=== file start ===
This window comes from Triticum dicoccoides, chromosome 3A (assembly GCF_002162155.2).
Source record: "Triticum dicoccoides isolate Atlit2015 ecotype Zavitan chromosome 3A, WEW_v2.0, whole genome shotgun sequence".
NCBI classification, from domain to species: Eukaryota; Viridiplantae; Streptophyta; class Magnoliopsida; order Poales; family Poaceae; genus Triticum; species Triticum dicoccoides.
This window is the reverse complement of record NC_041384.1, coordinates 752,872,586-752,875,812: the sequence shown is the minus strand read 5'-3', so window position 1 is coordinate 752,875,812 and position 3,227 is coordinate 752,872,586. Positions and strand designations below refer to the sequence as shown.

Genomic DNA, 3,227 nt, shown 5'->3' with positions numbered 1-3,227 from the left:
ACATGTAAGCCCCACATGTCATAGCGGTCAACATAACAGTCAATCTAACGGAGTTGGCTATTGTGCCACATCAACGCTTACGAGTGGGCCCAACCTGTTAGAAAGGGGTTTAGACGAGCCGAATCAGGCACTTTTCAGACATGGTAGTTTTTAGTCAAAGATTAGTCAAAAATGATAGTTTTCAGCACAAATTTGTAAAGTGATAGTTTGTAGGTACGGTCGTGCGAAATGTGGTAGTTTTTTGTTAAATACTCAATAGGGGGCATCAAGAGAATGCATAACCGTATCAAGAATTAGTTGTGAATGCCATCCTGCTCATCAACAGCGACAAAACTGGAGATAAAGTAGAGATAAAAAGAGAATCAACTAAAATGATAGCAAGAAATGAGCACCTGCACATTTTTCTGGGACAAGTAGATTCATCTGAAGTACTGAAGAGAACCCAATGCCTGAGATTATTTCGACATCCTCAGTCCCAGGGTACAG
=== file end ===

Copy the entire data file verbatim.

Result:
This window comes from Triticum dicoccoides, chromosome 3A (assembly GCF_002162155.2).
Source record: "Triticum dicoccoides isolate Atlit2015 ecotype Zavitan chromosome 3A, WEW_v2.0, whole genome shotgun sequence".
NCBI classification, from domain to species: Eukaryota; Viridiplantae; Streptophyta; class Magnoliopsida; order Poales; family Poaceae; genus Triticum; species Triticum dicoccoides.
This window is the reverse complement of record NC_041384.1, coordinates 752,872,586-752,875,812: the sequence shown is the minus strand read 5'-3', so window position 1 is coordinate 752,875,812 and position 3,227 is coordinate 752,872,586. Positions and strand designations below refer to the sequence as shown.

Genomic DNA, 3,227 nt, shown 5'->3' with positions numbered 1-3,227 from the left:
ACATGTAAGCCCCACATGTCATAGCGGTCAACATAACAGTCAATCTAACGGAGTTGGCTATTGTGCCACATCAACGCTTACGAGTGGGCCCAACCTGTTAGAAAGGGGTTTAGACGAGCCGAATCAGGCACTTTTCAGACATGGTAGTTTTTAGTCAAAGATTAGTCAAAAATGATAGTTTTCAGCACAAATTTGTAAAGTGATAGTTTGTAGGTACGGTCGTGCGAAATGTGGTAGTTTTTTGTTAAATACTCAATAGGGGGCATCAAGAGAATGCATAACCGTATCAAGAATTAGTTGTGAATGCCATCCTGCTCATCAACAGCGACAAAACTGGAGATAAAGTAGAGATAAAAAGAGAATCAACTAAAATGATAGCAAGAAATGAGCACCTGCACATTTTTCTGGGACAAGTAGATTCATCTGAAGTACTGAAGAGAACCCAATGCCTGAGATTATTTCGACATCCTCAGTCCCAGGGTACAG